But concerning love of the brethren you have no need to have any one write to you, for you yourselves have been taught by God to love one another; and indeed you do love all the brethren throughout Macedonia. But we exhort you, brethren, to do so more and more, to aspire to live quietly, to mind your own affairs, and to work with your hands, as we charged you. (1 Thessalonians 4:1-11)

For a listing of the coming week’s Bible readings click here.

This Saturday, December 2, the Armenian Church commemorates Saints Thaddeus and Bartholomew, two of the twelve apostles who were the first evangelizers of Armenia, and were martyred there, giving the Armenian Church its apostolic identity and earning them the title, “First Enlighteners of Armenia.”

Thaddeus came to Armenia about 43 AD to preach Christianity. He was martyred in southeastern Armenia. His tomb lies in the Armenian monastery of St. Thaddeus (Iran) where a chapel was built in the third century. Bartholomew is believed to have arrived in Armenia about 66 AD. He was martyred in Hadamakert, southeast of Lake Van.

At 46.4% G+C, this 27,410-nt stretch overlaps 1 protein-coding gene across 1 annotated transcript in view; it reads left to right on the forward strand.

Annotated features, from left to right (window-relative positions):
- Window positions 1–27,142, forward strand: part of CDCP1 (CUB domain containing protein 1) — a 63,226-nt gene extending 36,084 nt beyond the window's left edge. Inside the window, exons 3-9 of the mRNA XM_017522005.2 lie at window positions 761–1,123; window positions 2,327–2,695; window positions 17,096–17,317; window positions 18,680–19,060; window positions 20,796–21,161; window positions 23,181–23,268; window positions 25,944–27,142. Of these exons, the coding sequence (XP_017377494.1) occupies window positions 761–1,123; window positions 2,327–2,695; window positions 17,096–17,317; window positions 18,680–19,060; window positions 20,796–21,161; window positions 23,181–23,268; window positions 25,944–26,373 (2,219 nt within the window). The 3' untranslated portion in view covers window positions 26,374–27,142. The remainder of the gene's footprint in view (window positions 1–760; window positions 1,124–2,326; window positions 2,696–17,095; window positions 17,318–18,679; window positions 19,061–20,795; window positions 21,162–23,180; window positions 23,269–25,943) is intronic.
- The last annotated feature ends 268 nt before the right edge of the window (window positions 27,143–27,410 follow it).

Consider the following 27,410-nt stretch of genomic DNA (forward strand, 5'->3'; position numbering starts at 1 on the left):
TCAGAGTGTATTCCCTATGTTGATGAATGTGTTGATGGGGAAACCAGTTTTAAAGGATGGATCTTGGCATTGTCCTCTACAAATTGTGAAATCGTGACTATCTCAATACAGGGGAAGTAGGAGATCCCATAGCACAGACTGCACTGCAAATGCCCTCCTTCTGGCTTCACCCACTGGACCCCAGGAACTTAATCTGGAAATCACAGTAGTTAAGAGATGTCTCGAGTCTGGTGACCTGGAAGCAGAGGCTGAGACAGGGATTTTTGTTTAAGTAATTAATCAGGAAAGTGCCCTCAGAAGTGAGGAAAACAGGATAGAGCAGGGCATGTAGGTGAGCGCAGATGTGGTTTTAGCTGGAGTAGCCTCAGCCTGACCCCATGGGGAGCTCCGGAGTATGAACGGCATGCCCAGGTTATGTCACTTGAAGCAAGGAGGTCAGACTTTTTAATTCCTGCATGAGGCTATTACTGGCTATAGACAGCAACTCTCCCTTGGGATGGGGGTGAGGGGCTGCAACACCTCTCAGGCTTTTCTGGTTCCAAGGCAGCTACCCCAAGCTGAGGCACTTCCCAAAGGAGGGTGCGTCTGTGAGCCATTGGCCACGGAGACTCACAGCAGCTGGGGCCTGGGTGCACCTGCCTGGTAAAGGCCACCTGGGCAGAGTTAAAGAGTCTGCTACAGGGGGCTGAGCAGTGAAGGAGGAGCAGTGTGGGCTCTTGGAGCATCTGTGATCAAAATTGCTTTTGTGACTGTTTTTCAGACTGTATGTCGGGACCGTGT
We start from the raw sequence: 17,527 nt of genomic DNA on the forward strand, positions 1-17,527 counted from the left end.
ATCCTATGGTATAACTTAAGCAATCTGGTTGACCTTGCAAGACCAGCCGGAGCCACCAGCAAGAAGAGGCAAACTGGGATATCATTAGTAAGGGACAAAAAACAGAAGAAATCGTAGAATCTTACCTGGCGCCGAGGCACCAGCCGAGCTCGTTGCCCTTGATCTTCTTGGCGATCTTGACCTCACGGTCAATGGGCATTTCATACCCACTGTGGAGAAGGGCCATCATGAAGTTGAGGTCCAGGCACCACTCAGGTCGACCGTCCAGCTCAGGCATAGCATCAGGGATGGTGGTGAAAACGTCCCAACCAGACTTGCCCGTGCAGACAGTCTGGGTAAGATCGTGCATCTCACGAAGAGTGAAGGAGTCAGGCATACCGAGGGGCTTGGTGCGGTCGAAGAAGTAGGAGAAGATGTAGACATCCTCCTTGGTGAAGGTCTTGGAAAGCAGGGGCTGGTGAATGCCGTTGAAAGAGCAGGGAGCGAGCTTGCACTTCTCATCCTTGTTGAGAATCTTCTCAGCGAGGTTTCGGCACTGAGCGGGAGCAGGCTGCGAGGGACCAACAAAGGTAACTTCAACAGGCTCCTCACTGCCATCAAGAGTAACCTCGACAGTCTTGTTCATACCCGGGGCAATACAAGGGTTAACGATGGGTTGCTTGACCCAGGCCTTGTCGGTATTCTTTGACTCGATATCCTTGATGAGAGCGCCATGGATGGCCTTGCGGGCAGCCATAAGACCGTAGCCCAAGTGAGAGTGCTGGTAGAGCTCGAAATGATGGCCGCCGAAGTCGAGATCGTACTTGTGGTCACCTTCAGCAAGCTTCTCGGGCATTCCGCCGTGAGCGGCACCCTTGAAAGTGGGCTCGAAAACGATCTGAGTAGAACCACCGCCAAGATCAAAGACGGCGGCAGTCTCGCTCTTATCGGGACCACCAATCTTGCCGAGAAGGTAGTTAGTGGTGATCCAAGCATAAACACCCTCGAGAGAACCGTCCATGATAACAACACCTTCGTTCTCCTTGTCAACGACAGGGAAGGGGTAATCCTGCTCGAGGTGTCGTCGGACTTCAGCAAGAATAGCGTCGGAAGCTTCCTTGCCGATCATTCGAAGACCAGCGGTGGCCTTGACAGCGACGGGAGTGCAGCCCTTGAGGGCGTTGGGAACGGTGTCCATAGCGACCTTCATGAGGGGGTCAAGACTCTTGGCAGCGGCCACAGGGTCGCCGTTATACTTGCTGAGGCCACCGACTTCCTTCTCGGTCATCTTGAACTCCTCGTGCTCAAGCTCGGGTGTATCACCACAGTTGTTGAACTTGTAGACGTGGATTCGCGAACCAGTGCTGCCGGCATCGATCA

An apostle is “someone who is sent,”—an emissary or ambassador of the Kingdom of God, sent to announce the Kingdom’s coming in Jesus Christ, and authorized to claim men and women’s allegiance to him. “We are ambassadors for Christ, God making his appeal through us. We beseech you on behalf of Christ, be reconciled to God,” (2 Corinthians 5:20)

Also remembered this week:
           St. Clement of Rome (November 30)
           St. Gennaro (December 4)
           St. Apkar, 1 st Christian King (December 5)
Bishop Anoushavan presided over the Divine Liturgy last Sunday at Sts. Vartanantz Church in Ridgefield, New Jersey. His Grace delivered the sermon on this first Sunday of Advent on the Gospel reading of the day, Luke 12:13-31.

Dr. Vartan Matiossian at the co-sponsored conference “Transmitting Western Armenian to the Next Generation."
On Saturday, November 18, ANEC Director Dr. Vartan Matiossian traveled to Washington, D.C., to participate in the conference co-sponsored by the Society for Armenian Studies (SAS) and the Department of Armenian Communities of the Calouste Gulbenkian Foundation, “Transmitting Western Armenian to the Next Generation,” and held at the Marriott Wardman Hotel. The six papers presented at the conference elicited wide interest among the audience. Dr. Matiossian, as vice-president of the SAS, presented closing remarks at the conference, where he stressed the importance of Western Armenian in Armenian Studies.